Concentrations of greenhouse gases are now considerably higher than at any time during the last 650,000 years, the extent of the ice core record. It is believed that CO2 concentrations were last this high 20 million years ago. The primary international agreement on combating global warming is the Kyoto Protocol, which covers more than 160 countries and over 55% of global greenhouse gas emissions. The United States, the world's largest greenhouse gas emitter; Australia; and Kazakhstan have refused to ratify the treaty. China and India, two other large emitters, have ratified the treaty but are exempt from cutting emissions. International talks on a successor to the treaty, which ends in 2012, have begun. Read more...


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Did you know?

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  • Saudi Aramco is the largest oil corporation in the world and the world's largest in terms of proven crude oil reserves and production?

Selected biography

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Enrico Mattei (1906 - 1962) was an Italian public administrator. After World War II he enlarged and reorganized Agip, the Italian Petroleum Agency established by the former Fascist regime, to create Ente Nazionale Idrocarburi (ENI), the National Fuel Trust. He also introduced the international principle whereby a country that owns oil reserves receives 75% of the profits from their exploitation, and helped break the oligopoly of the 'Seven Sisters' that dominated the mid 20th century oil industry.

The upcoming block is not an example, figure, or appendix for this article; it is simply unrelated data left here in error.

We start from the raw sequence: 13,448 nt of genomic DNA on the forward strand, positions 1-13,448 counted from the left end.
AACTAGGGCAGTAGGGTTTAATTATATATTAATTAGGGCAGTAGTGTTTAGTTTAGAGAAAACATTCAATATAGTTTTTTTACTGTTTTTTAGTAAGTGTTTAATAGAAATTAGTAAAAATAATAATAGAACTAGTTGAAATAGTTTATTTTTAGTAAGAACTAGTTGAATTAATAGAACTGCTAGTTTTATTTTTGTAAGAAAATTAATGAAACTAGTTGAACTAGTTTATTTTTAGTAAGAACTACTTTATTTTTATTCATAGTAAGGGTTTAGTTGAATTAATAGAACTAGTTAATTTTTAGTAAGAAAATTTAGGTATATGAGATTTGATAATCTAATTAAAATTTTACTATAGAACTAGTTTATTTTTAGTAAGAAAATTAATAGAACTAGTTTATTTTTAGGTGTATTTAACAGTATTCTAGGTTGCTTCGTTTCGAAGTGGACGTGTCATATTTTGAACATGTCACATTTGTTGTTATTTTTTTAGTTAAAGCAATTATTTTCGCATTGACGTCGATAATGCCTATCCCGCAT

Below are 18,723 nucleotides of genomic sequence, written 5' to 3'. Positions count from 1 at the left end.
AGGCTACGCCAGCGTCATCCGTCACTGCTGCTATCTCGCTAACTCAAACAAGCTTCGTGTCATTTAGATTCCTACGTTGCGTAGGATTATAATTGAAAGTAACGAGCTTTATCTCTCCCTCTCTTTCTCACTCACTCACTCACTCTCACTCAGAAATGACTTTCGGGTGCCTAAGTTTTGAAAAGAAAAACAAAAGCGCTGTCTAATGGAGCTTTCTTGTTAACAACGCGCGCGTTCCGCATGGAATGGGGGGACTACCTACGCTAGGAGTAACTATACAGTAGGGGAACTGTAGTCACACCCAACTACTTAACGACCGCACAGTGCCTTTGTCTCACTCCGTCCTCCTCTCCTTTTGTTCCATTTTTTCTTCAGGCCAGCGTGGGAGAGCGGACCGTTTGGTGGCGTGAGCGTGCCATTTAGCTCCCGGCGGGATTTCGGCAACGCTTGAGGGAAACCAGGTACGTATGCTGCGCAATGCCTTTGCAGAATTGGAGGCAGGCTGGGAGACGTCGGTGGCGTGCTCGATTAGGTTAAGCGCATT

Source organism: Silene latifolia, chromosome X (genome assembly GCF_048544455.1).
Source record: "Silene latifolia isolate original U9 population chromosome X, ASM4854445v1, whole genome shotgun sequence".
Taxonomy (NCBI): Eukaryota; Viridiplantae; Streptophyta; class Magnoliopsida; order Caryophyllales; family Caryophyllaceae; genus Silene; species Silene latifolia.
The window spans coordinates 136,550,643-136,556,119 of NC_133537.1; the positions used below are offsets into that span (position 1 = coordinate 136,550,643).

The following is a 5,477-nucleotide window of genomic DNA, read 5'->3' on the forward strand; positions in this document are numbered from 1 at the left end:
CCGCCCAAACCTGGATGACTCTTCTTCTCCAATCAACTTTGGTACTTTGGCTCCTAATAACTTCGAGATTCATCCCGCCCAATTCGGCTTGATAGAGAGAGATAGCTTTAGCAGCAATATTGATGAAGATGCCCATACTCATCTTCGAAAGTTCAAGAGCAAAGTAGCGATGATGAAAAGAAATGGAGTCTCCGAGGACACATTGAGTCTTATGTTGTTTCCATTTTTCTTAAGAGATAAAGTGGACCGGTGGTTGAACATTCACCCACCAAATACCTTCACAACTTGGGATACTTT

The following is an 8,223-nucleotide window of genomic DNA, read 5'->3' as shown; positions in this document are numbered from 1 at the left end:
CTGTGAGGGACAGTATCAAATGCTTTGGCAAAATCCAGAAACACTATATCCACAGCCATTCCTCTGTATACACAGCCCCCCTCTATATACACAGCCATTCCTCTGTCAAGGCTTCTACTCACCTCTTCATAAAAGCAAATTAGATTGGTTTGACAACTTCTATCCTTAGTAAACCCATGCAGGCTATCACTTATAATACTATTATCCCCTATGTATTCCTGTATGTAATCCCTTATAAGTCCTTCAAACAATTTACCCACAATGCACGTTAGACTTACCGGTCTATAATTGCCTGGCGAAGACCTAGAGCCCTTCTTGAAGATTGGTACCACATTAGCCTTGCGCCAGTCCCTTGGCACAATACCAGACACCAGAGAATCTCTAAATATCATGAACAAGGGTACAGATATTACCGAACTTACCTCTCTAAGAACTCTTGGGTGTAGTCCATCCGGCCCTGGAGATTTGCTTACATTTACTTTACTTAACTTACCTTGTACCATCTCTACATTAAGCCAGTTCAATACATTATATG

Enrico Mattei was born in Acqualagna, the son of a carabiniere. At the age of 24 he moved to Milan, where he worked in various jobs and later joined the Resistenza and became a well known partisan. In 1945, the Comitato di Liberazione Nazionale gave him instructions to close Agip; instead, he turned the company into one of the nation's major economic assets. When ENI was formed in 1953, subsuming Agip, Mattei became its president, then also the administrator and the general director. To break the oligopoly of the oil majors, Mattei initiated agreements with the poorest countries of the Middle East and with those of the Soviet bloc. He agreed a 50–50 partnership for extracting oil in Tunisia and Morocco, and offered Iran and Egypt that the risks of oil exploration would be entirely ENI's.

Behind the scenes, Mattei secretly financed the independence movement against colonialist France in the Algerian War, and was also alleged to have engaged in extensive bribery, especially of politicians and journalists. His death in a plane crash is claimed by some to have been murder. In 2000, the Trans-Mediterranean Pipeline was named after him. Read more...


In the news

14 May 2019 – Saudi Arabia–Yemen relations, Yemeni Crisis (2011–present), Gulf of Oman incident
Two Saudi Aramco oil pumping stations are attacked in an apparent drone strike according to Saudi Arabia's Energy Ministry. The stations are linked to a pipeline transporting oil from the eastern fields to the western coast port of Yanbu on the Red Sea. (Associated Press) (Bloomberg)